I do not think our successes can compete with those of Lourdes. There are so many more people who believe in the miracles of the Blessed Virgin than in the existence of the unconscious.
Miracles happen every day. Not just in remote country villages or at holy sites halfway across the globe, but here, in our own lives.
I walk as one unclothed of flesh,
I wash my spirit clean;
I see old miracles afresh,
And wonders yet unseen.
I will not leave Thee till Thou give
Some word whereby my soul may live!
I listened but no voice I heard;
I looked no likeness saw;
Slowly the joy of flower and bird
Did like a tide withdraw;
And in the heaven a silent star
Smiled on me, infinitely far.
I'm a very talented person, I know that. I'm a very gifted person. I have a lot of imagination. I work hard. I feel I have the attributes within myself to have achieved what I have done. There has been no luck, no miracles. The only miracle has been this voice.
I believe the universe created us we are an audience for miracles. In that sense, I guess, I'm religious.
I don't know that I believe in the supernatural, but I do believe in miracles, and our time together was filled with the events of magical unlikelihood. I also believe that angels, or something like them, sometimes live among us, hidden within our fellow human beings. I'm convinced that such an angel dwelled in Cynthia. I felt this presence often in Cynthia's lightness of being, in her decency, her tolerance, her incredible love. I never heard Cynthia speak ill of anyone nor did I ever hear anyone speak ill of her. She gave joy and solace to all who met her.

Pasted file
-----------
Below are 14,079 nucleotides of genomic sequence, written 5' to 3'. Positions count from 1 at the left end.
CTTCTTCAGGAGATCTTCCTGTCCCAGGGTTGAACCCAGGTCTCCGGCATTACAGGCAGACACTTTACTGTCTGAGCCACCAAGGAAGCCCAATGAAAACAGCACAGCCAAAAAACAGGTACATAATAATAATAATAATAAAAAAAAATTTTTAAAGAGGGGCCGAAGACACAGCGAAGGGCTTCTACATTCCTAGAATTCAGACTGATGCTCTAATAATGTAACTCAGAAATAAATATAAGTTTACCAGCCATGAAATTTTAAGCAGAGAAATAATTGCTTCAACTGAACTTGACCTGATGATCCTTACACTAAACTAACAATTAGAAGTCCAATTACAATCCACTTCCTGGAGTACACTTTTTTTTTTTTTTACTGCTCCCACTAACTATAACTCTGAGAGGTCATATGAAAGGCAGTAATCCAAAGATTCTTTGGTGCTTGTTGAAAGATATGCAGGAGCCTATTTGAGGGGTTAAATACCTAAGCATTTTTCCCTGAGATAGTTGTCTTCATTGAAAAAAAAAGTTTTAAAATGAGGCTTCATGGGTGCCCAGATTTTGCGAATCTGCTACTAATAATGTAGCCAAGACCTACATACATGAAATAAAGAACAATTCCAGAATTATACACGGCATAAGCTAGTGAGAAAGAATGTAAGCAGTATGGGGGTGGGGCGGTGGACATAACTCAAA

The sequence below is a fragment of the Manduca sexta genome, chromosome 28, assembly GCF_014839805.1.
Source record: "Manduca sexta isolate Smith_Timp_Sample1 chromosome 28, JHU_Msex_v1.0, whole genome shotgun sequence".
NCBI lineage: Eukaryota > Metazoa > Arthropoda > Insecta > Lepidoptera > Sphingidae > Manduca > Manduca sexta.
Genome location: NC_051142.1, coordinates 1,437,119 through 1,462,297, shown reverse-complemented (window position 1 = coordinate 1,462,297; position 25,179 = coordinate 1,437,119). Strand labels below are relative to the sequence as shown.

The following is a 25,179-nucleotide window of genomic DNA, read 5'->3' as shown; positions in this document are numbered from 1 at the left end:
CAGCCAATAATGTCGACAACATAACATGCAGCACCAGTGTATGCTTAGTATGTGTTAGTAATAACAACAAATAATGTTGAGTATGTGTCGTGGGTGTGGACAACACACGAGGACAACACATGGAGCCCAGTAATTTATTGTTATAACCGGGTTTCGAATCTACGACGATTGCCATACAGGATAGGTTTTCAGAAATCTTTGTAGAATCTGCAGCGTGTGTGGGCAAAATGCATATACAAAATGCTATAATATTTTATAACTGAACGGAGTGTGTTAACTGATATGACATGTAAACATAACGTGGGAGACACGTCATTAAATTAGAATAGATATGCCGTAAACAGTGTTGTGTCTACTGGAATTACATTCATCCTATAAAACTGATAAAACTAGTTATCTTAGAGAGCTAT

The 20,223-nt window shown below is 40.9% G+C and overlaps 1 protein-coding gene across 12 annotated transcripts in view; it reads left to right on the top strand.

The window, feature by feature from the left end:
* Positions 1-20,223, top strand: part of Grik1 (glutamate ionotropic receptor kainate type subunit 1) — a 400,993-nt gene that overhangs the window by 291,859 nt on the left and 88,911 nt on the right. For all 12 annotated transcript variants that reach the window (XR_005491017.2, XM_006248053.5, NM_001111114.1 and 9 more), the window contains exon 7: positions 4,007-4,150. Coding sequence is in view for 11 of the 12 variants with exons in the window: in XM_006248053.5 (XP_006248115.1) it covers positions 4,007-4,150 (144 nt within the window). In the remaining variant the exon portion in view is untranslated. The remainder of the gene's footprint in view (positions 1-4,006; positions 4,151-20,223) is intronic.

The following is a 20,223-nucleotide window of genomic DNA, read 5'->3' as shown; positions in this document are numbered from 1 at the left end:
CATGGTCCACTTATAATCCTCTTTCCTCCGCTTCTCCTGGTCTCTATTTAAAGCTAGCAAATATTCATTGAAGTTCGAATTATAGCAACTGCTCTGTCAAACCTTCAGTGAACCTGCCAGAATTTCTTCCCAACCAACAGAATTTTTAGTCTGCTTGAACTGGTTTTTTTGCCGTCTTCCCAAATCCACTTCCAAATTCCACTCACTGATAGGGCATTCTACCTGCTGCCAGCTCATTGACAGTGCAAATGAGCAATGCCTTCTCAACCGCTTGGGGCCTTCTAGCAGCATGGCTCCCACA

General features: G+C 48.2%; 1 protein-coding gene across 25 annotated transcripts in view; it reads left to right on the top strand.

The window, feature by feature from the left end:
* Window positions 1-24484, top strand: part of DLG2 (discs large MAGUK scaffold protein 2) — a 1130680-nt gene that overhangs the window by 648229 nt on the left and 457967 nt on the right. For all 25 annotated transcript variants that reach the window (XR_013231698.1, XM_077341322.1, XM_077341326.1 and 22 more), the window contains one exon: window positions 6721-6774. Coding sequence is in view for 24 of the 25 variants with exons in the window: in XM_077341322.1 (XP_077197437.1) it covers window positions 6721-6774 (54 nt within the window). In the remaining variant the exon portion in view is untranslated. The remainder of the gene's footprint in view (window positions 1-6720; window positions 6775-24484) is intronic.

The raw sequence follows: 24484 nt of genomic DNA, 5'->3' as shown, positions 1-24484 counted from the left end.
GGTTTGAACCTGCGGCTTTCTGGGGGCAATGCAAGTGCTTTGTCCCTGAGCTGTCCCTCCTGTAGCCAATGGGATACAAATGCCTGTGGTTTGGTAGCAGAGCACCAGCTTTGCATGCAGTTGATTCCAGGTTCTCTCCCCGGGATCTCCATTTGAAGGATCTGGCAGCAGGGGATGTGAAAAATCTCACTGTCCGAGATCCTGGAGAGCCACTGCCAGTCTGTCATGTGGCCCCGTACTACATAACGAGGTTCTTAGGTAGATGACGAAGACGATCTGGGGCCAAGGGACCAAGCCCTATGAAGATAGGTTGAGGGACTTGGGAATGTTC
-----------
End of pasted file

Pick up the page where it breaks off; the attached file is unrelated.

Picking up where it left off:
We haven't accepted we can't really believe that the most characteristic product of our age of scientific miracles is junk, but that is so. And we still think and behave as though we face an unspoiled continent, with thousands of acres of living space for every man. We still sing "America the Beautiful" as though we had not created in it, by strenuous effort, at great expense, and with dauntless self-praise, an unprecedented ugliness.
A good Christian does not care for miracles very much, because a miracle is God looking after His own affairs, and we prefer looking after them for Him.
In Israel, in order to be a realist you must believe in miracles.
God is not creative, for God is not. But God as made by man reflects what man is, unbeknownst to himself. God is said to have made the world of concern to us out of nothing; so man makes something, God, out of nothing. The faith in God and the belief in miracles are closer to the truth than any scientific explanation, which has to overlook or explain away the creative in man.
Religions are all founded on miracles on things we cannot understand, such as the Trinity. Jesus calls himself the Son of God, and yet is descended from David. I prefer the religion of Mahomet it is less ridiculous than ours.
While the Jeffersonian did not flatly deny the Creator's power to perform miracles, he admired His refusal to do so.